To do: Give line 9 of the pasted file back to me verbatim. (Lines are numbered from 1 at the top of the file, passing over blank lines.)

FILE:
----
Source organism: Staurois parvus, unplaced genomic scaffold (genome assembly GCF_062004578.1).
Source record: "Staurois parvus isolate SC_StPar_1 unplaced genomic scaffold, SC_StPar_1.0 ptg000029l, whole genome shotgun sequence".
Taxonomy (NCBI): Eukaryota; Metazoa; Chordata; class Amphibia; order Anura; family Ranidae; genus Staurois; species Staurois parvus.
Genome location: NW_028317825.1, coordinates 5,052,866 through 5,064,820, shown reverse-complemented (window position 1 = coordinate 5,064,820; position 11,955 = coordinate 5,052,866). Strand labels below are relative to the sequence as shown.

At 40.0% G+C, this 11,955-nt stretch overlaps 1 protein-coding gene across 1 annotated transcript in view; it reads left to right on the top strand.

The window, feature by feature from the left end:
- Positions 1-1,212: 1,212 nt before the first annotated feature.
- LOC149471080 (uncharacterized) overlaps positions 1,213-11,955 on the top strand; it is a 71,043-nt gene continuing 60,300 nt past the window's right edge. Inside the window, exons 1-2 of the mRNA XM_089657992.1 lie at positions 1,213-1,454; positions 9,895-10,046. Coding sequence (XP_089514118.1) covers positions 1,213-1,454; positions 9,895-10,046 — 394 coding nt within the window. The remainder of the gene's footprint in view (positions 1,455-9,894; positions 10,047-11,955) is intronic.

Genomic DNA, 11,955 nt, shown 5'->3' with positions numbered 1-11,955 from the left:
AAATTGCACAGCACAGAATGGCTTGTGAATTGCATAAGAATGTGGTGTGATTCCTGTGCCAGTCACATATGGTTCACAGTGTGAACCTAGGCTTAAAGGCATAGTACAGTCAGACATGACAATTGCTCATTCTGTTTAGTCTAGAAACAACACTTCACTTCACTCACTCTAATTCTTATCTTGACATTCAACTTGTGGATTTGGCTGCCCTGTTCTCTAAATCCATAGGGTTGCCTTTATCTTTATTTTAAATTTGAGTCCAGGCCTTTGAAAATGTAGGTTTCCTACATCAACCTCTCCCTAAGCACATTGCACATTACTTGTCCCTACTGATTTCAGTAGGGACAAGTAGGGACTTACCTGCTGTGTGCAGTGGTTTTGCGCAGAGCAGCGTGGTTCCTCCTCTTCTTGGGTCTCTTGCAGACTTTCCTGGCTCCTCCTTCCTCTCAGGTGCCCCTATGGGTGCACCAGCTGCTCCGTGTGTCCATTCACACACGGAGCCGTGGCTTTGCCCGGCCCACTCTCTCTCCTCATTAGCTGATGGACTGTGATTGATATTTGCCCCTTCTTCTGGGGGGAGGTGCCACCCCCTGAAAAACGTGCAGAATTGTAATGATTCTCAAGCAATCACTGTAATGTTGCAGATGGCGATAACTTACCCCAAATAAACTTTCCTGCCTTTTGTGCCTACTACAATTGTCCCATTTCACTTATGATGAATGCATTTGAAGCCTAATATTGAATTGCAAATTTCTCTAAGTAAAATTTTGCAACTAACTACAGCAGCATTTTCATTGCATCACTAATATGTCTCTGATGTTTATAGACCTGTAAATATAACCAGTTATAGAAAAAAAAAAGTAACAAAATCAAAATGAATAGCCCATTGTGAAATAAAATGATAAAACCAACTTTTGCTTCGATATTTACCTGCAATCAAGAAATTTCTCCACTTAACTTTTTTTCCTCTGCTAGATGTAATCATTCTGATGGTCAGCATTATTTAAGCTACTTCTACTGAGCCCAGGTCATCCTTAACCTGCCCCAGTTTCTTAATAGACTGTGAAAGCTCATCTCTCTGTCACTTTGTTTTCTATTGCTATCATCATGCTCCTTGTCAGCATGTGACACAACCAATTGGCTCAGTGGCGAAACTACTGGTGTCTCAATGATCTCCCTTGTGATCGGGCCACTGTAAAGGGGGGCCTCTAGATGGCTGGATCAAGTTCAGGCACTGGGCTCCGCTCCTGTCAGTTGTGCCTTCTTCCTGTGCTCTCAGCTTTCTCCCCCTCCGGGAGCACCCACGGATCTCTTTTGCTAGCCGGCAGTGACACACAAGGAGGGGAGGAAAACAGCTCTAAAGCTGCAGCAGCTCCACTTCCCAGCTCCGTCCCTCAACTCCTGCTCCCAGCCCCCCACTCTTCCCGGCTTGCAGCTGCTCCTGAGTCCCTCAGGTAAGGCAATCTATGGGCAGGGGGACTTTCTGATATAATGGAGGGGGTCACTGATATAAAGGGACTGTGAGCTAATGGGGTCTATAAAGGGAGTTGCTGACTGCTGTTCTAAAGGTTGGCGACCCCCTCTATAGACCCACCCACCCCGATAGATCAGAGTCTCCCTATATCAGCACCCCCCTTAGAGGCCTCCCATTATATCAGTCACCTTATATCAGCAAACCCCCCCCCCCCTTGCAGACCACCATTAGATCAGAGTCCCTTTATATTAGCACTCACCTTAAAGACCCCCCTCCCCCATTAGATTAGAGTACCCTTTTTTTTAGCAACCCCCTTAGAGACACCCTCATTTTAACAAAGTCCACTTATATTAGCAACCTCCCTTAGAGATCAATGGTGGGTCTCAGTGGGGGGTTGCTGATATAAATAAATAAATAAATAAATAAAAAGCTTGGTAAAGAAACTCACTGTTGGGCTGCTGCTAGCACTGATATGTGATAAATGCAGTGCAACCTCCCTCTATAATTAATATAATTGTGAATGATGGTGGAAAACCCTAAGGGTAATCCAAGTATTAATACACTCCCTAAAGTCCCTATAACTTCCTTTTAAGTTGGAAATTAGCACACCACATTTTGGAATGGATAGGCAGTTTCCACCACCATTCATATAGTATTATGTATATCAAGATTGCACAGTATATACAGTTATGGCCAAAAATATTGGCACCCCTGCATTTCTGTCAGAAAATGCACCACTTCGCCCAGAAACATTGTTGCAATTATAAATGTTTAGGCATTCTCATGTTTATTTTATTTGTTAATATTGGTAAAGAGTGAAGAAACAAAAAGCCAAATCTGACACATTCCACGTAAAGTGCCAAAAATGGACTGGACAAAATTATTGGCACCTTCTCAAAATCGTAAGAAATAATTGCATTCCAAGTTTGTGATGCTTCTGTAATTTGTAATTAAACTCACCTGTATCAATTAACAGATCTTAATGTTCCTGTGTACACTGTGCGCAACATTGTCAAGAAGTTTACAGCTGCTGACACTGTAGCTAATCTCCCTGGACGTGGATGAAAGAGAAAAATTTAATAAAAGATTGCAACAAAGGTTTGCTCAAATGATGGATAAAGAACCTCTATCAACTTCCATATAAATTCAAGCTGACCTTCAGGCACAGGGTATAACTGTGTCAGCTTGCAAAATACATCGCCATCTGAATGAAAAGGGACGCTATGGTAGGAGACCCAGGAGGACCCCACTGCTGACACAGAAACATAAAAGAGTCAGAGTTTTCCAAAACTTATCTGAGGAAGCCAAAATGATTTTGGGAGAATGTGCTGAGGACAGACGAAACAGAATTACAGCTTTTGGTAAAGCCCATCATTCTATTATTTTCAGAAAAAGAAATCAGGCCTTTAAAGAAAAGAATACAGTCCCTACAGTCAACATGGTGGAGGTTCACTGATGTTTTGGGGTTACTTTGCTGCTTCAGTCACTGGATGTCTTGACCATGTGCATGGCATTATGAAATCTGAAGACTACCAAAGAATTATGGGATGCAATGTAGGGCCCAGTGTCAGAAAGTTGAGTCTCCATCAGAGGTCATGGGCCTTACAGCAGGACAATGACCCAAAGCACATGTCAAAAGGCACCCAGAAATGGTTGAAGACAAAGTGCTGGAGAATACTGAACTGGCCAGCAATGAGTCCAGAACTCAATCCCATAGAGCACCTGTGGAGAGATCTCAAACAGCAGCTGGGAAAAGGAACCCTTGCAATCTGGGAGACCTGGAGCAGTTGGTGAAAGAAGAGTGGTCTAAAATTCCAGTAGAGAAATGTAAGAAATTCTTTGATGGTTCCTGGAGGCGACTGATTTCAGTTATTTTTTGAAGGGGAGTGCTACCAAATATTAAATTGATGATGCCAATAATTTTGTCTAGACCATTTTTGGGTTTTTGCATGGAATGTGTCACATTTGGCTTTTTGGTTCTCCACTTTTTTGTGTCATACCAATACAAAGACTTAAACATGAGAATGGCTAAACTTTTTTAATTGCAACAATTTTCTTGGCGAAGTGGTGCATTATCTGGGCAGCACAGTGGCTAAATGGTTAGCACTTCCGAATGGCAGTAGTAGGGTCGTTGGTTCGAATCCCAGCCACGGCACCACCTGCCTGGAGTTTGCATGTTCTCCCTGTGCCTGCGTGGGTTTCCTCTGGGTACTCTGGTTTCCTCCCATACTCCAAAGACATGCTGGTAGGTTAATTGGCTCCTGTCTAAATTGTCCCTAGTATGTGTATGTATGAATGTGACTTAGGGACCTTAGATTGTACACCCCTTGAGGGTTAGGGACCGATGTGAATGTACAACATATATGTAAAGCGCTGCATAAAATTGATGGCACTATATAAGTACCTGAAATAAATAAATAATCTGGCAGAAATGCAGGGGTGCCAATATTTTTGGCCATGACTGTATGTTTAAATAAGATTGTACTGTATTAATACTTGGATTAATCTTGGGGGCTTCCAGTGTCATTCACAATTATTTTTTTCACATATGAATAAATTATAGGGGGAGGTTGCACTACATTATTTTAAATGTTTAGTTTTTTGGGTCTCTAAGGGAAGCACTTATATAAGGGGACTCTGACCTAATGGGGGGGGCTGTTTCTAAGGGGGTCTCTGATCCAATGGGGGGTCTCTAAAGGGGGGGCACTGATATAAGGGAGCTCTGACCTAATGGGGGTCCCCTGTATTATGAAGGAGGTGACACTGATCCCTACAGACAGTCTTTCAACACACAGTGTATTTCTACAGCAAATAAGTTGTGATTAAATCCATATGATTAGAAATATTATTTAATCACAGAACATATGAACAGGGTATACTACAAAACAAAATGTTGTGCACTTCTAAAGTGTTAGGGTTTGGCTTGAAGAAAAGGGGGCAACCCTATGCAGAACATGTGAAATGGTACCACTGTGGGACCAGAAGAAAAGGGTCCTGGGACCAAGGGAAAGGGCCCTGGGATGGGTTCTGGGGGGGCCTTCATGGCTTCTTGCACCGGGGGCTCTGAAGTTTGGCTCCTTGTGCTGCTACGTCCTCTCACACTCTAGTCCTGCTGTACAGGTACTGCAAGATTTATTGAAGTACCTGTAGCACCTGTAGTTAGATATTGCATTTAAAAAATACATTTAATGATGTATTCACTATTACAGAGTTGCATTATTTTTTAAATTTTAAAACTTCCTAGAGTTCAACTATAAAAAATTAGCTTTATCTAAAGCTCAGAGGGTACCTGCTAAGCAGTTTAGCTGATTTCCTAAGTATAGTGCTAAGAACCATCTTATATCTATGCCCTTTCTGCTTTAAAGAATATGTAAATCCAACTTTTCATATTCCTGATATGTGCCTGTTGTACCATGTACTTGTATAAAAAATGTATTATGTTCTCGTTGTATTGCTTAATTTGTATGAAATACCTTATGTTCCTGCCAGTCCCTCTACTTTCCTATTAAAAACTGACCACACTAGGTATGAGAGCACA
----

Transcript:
Genomic DNA, 11,955 nt, shown 5'->3' with positions numbered 1-11,955 from the left: